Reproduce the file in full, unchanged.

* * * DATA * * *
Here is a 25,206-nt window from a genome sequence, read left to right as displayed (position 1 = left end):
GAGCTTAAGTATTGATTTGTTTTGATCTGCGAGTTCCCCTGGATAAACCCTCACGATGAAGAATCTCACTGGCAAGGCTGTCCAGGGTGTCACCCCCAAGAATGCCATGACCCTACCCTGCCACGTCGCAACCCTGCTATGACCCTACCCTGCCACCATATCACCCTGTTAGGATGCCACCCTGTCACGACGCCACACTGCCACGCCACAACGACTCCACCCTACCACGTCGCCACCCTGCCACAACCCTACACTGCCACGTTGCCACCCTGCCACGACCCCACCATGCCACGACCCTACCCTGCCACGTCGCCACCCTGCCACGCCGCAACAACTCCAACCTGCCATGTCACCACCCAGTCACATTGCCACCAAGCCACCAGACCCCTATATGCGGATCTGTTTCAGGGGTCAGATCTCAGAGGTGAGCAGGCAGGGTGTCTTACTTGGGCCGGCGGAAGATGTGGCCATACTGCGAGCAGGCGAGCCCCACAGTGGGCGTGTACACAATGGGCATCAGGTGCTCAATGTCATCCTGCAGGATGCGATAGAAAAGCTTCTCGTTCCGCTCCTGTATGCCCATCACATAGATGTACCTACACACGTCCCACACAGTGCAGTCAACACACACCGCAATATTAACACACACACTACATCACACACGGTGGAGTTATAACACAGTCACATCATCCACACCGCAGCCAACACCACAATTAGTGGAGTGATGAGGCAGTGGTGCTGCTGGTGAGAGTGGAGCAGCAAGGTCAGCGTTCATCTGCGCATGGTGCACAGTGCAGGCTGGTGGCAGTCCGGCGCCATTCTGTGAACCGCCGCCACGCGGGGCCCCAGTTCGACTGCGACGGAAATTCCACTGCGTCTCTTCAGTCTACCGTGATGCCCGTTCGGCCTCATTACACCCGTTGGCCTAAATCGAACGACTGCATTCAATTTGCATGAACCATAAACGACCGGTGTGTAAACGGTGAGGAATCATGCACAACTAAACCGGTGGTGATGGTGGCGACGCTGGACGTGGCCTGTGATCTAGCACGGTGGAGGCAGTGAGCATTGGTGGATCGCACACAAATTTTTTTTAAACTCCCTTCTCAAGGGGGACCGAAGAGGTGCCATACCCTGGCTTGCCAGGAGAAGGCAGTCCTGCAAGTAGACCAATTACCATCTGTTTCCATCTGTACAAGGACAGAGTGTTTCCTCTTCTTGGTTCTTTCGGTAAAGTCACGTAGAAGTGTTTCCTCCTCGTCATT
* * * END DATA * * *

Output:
Here is a 25,206-nt window from a genome sequence, read left to right as displayed (position 1 = left end):
GAGCTTAAGTATTGATTTGTTTTGATCTGCGAGTTCCCCTGGATAAACCCTCACGATGAAGAATCTCACTGGCAAGGCTGTCCAGGGTGTCACCCCCAAGAATGCCATGACCCTACCCTGCCACGTCGCAACCCTGCTATGACCCTACCCTGCCACCATATCACCCTGTTAGGATGCCACCCTGTCACGACGCCACACTGCCACGCCACAACGACTCCACCCTACCACGTCGCCACCCTGCCACAACCCTACACTGCCACGTTGCCACCCTGCCACGACCCCACCATGCCACGACCCTACCCTGCCACGTCGCCACCCTGCCACGCCGCAACAACTCCAACCTGCCATGTCACCACCCAGTCACATTGCCACCAAGCCACCAGACCCCTATATGCGGATCTGTTTCAGGGGTCAGATCTCAGAGGTGAGCAGGCAGGGTGTCTTACTTGGGCCGGCGGAAGATGTGGCCATACTGCGAGCAGGCGAGCCCCACAGTGGGCGTGTACACAATGGGCATCAGGTGCTCAATGTCATCCTGCAGGATGCGATAGAAAAGCTTCTCGTTCCGCTCCTGTATGCCCATCACATAGATGTACCTACACACGTCCCACACAGTGCAGTCAACACACACCGCAATATTAACACACACACTACATCACACACGGTGGAGTTATAACACAGTCACATCATCCACACCGCAGCCAACACCACAATTAGTGGAGTGATGAGGCAGTGGTGCTGCTGGTGAGAGTGGAGCAGCAAGGTCAGCGTTCATCTGCGCATGGTGCACAGTGCAGGCTGGTGGCAGTCCGGCGCCATTCTGTGAACCGCCGCCACGCGGGGCCCCAGTTCGACTGCGACGGAAATTCCACTGCGTCTCTTCAGTCTACCGTGATGCCCGTTCGGCCTCATTACACCCGTTGGCCTAAATCGAACGACTGCATTCAATTTGCATGAACCATAAACGACCGGTGTGTAAACGGTGAGGAATCATGCACAACTAAACCGGTGGTGATGGTGGCGACGCTGGACGTGGCCTGTGATCTAGCACGGTGGAGGCAGTGAGCATTGGTGGATCGCACACAAATTTTTTTTAAACTCCCTTCTCAAGGGGGACCGAAGAGGTGCCATACCCTGGCTTGCCAGGAGAAGGCAGTCCTGCAAGTAGACCAATTACCATCTGTTTCCATCTGTACAAGGACAGAGTGTTTCCTCTTCTTGGTTCTTTCGGTAAAGTCACGTAGAAGTGTTTCCTCCTCGTCATT